Polymer Single-Crystal Functionalization Applications: Comparison
Please note this is a comparison between Version 1 by Tian-Yu Wu and Version 2 by Catherine Yang.

Polymer physics has evolved significantly over the past century, transitioning from the early recognition of the chain structure of polymers to a mature field integrating principles from statistical mechanics, thermodynamics, and condensed matter physics. As an important part of polymer physics, polymer single crystals are crucial for understanding molecular structures and behaviors, enhancing material properties, and enabling precise functionalization. They offer insights into polymer crystallization kinetics, serve as templates for nanofabrication, and have applications in electronics, sensors, and biomedical fields.

  • polymer single crystal
  • crystallization strategy
  • functionalized application

1. Introduction

In 1920, Hermann Staudinger proposed for the first time that polymers are linear structures consisting of monomers connected by covalent bonds, thus founding modern polymer science [1][2][1,2]. In the course of one hundred years of development, polymer materials have gradually become an indispensable part of our daily lives. Scientists have gradually deepened their research on polymer chemistry and polymer physics, especially on polymer crystallization.
A polymer single crystal is defined as a highly ordered arrangement of polymer chains in a three-dimensional lattice structure, wherein all the molecules are aligned in a specific orientation with respect to each other. Unlike polymer polycrystals, which consist of multiple crystal domains with varying orientations, polymer single crystals exhibit uniformity and perfect geometric symmetry. It was first thought that it was difficult for polymer chains similar to random line clusters to be ordered, and that there was a very high thermodynamic energy barrier for the untangling and movement of molecular chains. However, experimental results showed that under appropriate crystallization conditions, polymer chains will spontaneously form geometrically symmetric structures similar to small molecule crystals. The structure of the crystal reflects the stacking of the lattice, and the close arrangement of the molecular chains also leads to excellent mechanical or optoelectronic properties.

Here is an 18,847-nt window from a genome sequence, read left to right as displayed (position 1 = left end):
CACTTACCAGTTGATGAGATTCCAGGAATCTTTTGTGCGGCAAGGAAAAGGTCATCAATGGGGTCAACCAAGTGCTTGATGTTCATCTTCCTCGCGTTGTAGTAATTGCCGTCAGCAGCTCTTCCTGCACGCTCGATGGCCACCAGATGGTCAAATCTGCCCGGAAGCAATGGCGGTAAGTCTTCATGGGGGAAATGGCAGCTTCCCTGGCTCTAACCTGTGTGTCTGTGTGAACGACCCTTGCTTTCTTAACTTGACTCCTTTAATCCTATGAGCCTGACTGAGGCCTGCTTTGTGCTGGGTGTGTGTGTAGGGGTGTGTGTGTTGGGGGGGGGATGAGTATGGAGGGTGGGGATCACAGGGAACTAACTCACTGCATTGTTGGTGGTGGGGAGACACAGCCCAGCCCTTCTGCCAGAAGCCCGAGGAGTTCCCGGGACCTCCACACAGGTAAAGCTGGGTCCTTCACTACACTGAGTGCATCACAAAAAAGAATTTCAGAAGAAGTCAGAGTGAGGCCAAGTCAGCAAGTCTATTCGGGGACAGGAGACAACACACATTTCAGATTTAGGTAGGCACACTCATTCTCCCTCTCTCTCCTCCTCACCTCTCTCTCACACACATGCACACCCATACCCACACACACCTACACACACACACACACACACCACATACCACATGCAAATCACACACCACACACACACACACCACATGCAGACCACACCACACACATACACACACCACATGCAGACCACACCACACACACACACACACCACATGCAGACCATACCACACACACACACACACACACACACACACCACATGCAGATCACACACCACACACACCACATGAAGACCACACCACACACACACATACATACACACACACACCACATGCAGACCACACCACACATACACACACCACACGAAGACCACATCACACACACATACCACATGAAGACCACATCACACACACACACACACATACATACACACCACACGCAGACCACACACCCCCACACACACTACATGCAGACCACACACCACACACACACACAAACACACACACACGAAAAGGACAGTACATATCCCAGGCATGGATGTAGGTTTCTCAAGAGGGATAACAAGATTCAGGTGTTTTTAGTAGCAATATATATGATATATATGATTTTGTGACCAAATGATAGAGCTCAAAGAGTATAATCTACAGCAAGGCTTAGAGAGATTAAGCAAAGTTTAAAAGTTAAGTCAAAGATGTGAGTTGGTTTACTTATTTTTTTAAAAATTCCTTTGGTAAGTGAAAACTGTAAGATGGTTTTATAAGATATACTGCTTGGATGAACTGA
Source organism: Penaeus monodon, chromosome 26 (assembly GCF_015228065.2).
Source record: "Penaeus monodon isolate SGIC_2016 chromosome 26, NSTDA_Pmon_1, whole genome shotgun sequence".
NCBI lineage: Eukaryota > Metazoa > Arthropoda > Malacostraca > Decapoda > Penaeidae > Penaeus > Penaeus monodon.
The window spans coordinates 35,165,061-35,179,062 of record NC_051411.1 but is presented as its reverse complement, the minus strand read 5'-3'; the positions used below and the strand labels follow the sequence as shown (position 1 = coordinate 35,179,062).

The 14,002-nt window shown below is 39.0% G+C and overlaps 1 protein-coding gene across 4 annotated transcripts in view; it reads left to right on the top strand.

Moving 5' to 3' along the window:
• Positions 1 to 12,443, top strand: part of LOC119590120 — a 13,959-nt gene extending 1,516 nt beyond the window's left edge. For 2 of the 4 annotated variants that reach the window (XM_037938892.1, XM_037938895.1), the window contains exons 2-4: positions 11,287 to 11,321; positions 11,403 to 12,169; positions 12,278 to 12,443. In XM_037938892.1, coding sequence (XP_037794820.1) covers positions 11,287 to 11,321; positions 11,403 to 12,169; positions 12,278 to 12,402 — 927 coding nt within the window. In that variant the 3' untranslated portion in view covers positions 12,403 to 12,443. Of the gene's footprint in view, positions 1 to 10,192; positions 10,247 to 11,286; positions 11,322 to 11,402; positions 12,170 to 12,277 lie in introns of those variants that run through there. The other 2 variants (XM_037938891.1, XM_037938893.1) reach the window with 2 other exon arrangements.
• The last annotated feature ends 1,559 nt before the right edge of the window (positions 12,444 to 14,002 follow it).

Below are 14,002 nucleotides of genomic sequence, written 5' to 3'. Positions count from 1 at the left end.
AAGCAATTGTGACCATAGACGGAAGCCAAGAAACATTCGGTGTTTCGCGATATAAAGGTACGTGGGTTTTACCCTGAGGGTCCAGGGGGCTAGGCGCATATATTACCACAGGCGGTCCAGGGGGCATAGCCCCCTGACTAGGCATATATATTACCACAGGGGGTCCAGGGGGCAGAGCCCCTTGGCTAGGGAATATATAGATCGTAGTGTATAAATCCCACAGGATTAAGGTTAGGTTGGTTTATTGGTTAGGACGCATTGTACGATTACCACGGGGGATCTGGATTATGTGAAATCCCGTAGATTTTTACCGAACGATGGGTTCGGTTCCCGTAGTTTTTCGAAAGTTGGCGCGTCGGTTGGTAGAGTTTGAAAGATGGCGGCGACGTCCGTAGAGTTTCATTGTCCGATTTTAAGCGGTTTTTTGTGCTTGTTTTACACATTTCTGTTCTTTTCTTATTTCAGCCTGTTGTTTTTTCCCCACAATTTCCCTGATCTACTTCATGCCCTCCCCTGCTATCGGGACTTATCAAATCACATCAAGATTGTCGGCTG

The key to preparing high-quality single crystals is to ensure that they crystallize under low supercooling and a low concentration. Single crystals of polymers can usually only be obtained under special conditions, and are generally produced by slow crystallization in very dilute solutions (0.01% to 0.1%). Within the single crystal, the molecular chains are arranged in a highly regular three-dimensional order, with the chains oriented perpendicular to the surface of the lamellar single crystal. When the degree of supercooling or the concentration of the solution is slightly higher, the growth of polymer crystals is no longer limited to lateral growth, but can form multiple crystals containing a number of overlapping crystals of equal thickness. Helical dislocations in these crystals provide a step that can be grown continuously without restriction, culminating in the formation of helical-stepped multilayer crystals.

2. Polymer Single-Crystal Functionalization Applications

2.1. Single-Crystal Template Modification

The typical structures of polymer crystals include spherulites [3][4][5][6][127,128,129,130], dendritic crystals [7][8][9][131,132,133], extended-chain crystals [10][11][12][13][134,135,136,137], fibrous crystals [14][15][16][138,139,140], and lamellar crystals [17][18][19][20][141,142,143,144]. Among them, polymer single crystals are lamellar crystals with regular geometrical shapes, usually formed by folding molecular chains back and forth [21][145]. For now, there are limited studies using single crystals as a functional template [22][146].